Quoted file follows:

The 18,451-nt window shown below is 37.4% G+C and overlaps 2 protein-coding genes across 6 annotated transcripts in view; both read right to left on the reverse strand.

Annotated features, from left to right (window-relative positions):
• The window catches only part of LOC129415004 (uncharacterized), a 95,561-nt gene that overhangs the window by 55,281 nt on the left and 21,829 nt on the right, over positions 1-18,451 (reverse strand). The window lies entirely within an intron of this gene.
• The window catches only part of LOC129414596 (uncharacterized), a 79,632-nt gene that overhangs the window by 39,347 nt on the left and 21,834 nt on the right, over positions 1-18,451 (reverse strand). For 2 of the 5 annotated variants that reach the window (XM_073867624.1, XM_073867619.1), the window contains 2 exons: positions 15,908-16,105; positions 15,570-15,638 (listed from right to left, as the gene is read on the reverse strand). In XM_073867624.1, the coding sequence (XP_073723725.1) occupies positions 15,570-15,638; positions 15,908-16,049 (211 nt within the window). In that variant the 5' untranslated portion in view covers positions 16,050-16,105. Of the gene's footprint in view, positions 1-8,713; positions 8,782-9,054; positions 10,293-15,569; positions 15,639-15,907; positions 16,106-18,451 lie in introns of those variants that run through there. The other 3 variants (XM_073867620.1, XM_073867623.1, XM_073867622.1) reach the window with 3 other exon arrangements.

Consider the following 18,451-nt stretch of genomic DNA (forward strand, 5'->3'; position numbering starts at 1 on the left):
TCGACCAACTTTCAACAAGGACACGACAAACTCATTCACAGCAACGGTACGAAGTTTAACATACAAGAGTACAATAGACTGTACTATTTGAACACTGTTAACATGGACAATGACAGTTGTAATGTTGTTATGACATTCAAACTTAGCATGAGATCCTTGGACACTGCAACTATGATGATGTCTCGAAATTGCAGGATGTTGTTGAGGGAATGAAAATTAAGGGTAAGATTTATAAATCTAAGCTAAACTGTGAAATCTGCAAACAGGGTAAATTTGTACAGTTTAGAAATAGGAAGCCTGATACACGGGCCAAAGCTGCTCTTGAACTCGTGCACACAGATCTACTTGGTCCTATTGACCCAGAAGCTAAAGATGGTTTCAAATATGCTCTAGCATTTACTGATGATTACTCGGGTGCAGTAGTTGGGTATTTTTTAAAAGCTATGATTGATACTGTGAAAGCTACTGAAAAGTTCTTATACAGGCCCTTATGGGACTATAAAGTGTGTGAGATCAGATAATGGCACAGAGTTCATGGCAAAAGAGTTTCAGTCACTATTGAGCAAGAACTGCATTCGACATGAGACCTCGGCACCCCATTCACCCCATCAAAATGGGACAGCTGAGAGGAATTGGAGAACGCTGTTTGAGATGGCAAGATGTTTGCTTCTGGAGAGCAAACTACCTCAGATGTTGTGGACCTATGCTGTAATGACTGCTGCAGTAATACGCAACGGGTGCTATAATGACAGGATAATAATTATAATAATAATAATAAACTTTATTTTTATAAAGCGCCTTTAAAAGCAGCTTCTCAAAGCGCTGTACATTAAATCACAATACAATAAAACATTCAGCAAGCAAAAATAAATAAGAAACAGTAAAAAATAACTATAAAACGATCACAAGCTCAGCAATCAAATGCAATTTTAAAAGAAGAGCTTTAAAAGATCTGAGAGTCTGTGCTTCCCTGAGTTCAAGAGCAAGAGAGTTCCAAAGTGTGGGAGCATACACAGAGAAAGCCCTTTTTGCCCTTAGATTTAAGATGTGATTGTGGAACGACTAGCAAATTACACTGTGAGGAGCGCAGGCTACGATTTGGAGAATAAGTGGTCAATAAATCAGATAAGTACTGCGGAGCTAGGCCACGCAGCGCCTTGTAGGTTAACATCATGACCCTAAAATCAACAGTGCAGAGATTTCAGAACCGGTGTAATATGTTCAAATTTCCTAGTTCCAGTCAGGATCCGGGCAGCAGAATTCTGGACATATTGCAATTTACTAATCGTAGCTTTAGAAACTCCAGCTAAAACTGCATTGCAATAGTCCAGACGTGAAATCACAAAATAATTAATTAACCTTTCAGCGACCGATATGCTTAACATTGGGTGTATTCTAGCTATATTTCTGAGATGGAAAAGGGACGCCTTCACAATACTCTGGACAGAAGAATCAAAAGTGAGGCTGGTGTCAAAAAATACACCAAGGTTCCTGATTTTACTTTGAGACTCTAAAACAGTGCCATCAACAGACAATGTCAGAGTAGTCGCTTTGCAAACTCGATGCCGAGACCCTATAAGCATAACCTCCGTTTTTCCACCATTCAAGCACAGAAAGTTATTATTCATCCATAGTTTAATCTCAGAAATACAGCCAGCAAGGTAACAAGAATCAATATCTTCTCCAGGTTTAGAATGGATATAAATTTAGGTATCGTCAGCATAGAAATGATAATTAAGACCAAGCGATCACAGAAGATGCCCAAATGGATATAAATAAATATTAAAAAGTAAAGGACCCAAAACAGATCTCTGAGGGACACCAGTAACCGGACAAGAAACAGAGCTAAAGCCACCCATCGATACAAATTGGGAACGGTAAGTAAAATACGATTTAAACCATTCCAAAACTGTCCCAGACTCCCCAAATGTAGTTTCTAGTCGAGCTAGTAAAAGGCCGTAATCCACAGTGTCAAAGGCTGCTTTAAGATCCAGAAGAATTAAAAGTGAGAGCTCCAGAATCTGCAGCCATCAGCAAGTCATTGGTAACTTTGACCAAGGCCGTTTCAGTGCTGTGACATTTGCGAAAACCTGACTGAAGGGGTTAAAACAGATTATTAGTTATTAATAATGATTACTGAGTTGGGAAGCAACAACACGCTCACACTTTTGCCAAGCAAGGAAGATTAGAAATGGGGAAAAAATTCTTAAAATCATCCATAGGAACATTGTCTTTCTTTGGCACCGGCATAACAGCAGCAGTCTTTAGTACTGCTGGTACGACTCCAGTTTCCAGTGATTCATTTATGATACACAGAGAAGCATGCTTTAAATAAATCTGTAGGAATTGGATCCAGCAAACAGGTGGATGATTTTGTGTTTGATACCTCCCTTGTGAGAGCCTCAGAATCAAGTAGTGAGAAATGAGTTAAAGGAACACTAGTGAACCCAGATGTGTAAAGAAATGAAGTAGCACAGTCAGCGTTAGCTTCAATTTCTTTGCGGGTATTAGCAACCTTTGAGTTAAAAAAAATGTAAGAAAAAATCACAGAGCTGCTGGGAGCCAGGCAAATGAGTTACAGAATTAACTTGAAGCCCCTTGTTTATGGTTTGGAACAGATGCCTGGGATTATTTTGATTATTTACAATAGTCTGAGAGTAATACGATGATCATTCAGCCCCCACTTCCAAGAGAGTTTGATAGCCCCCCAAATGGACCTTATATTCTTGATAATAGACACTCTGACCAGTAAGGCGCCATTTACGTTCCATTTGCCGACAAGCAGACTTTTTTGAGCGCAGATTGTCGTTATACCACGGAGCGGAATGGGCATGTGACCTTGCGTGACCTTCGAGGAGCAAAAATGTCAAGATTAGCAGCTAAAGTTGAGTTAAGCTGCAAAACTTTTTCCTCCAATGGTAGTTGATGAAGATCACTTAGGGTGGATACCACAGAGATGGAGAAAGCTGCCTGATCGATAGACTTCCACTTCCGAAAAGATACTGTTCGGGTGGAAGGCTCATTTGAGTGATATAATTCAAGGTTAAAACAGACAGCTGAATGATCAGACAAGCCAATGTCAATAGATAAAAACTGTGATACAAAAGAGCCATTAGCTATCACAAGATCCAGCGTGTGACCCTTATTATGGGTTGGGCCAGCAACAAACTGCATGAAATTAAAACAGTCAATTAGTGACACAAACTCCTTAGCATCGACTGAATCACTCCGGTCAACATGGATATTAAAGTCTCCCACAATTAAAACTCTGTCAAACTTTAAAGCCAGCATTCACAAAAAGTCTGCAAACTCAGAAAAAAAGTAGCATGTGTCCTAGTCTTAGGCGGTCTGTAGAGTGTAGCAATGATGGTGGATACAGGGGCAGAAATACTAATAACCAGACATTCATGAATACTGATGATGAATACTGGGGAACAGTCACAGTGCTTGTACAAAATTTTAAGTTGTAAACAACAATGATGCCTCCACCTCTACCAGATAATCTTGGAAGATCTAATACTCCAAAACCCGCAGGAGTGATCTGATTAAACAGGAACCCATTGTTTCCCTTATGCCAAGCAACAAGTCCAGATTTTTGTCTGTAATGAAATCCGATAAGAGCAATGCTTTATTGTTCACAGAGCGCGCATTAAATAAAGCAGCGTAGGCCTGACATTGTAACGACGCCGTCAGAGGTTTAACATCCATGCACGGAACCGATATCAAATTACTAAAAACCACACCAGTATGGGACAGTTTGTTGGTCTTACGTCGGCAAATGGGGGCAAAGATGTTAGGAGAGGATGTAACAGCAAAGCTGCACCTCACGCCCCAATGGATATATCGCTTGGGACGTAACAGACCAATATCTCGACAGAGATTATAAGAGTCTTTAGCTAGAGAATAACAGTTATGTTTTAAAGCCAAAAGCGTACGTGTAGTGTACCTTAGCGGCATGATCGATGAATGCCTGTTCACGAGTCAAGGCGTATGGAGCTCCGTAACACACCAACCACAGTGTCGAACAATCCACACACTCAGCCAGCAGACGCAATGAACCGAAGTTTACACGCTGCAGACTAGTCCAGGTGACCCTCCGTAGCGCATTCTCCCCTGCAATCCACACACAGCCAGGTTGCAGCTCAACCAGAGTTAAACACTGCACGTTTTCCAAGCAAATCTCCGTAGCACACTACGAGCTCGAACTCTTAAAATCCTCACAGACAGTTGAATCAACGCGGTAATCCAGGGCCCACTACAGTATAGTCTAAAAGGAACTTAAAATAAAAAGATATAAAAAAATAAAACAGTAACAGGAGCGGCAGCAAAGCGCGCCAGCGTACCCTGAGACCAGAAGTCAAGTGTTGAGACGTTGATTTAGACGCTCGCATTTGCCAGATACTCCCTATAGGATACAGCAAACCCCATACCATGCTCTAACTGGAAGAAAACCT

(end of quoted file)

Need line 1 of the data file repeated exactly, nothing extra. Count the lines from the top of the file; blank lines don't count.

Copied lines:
The 18,451-nt window shown below is 37.4% G+C and overlaps 2 protein-coding genes across 6 annotated transcripts in view; both read right to left on the reverse strand.